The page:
Libya: COVID-19 Flash Update No. 1 (30 March 2020)

HIGHLIGHTS

  • As of 29 March 2020, there has been eight confirmed cases of COVID-19 reported in Libya.
  • Libya’s COVID-19 Health Sector Plan has been developed, appealing for US $12.5 million, targeting key hospitals and locations in all 22 districts, in six technical areas.
  • The most urgent needs include isolation units, personal protective equipment, lab reagent detection kits and training of health care workers.
  • Ongoing clashes and COVID-19 prevention measures are hampering humanitarian access, free movement of medical and humanitarian personnel and medical and humanitarian assistance across the country.

SITUATION

As of 29 March 2020, the Libyan National Centre for Disease Control (NCDC) has reported eight confirmed cases of COVID19 reported in Libya. There is a total of 112 suspected cases, 120 cases have been tested and 125 people have been placed into quarantine. Of the confirmed cases, six have been identified in Misrata and two in Tripoli.
Libya is at high risk of the spread of COVID-19 given its growing levels of insecurity, political fragmentation, weak health system and high numbers of migrants, refugees and IDPs. Libya is in its ninth year of instability and conflict. The Libyan health system was already over-stretched, under-resourced and unlikely to be able to respond to the pandemic.

Both national authorities in the West and East have implemented curfews – 14:00 to 07:00 in the West and 15:00 to 07:00 in the East – in addition to other prevention measures limiting the movement between municipalities and regions. Friday prayers and gatherings at mosques have been suspended until further notice, as have all major events and gatherings. All shops have been closed, except for those selling food and pharmacies. Schools have also been closed. Restrictions of some public transportation have been imposed.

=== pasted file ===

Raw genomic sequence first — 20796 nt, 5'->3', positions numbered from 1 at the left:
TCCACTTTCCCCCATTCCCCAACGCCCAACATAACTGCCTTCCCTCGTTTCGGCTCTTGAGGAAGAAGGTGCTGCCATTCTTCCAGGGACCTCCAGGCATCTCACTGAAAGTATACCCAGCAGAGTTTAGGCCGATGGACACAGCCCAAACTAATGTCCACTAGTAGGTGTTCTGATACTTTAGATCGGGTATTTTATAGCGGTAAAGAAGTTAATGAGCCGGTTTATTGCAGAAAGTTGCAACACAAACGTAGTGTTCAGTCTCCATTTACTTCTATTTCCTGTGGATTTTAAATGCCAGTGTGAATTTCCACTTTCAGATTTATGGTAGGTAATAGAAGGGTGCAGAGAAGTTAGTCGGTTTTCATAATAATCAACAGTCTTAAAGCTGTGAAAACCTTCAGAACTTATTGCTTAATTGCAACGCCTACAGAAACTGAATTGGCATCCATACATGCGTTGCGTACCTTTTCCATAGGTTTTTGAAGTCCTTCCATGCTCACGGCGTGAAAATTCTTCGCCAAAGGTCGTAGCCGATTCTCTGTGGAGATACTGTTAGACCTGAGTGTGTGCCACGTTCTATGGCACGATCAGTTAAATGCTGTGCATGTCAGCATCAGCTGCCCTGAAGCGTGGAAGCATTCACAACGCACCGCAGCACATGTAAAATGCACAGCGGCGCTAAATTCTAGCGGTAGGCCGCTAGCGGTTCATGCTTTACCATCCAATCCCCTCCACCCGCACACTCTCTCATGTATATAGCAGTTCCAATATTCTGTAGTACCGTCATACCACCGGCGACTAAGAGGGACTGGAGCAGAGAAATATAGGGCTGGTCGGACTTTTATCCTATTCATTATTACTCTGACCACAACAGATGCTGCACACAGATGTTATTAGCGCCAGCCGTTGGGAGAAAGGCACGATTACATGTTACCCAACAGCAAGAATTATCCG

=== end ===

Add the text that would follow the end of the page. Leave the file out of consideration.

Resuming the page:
All air, land and sea borders are closed, with exemptions for certain people and services. Additional restrictions are also reportedly being put in place at the sub-national level by municipal authorities. Points of entry (PoEs) to screen travelers arriving from affected areas have been established at three airports (Mitiga, Misrata and Benina), four sea ports and land border entry points at Ras Ijdier, Wazen and Msaed. Each PoE is coordinating with the NCDC’s International Health Control Office on the measures to be taken to detect suspected cases.

Source: UN Office for the Coordination of Humanitarian Affairs

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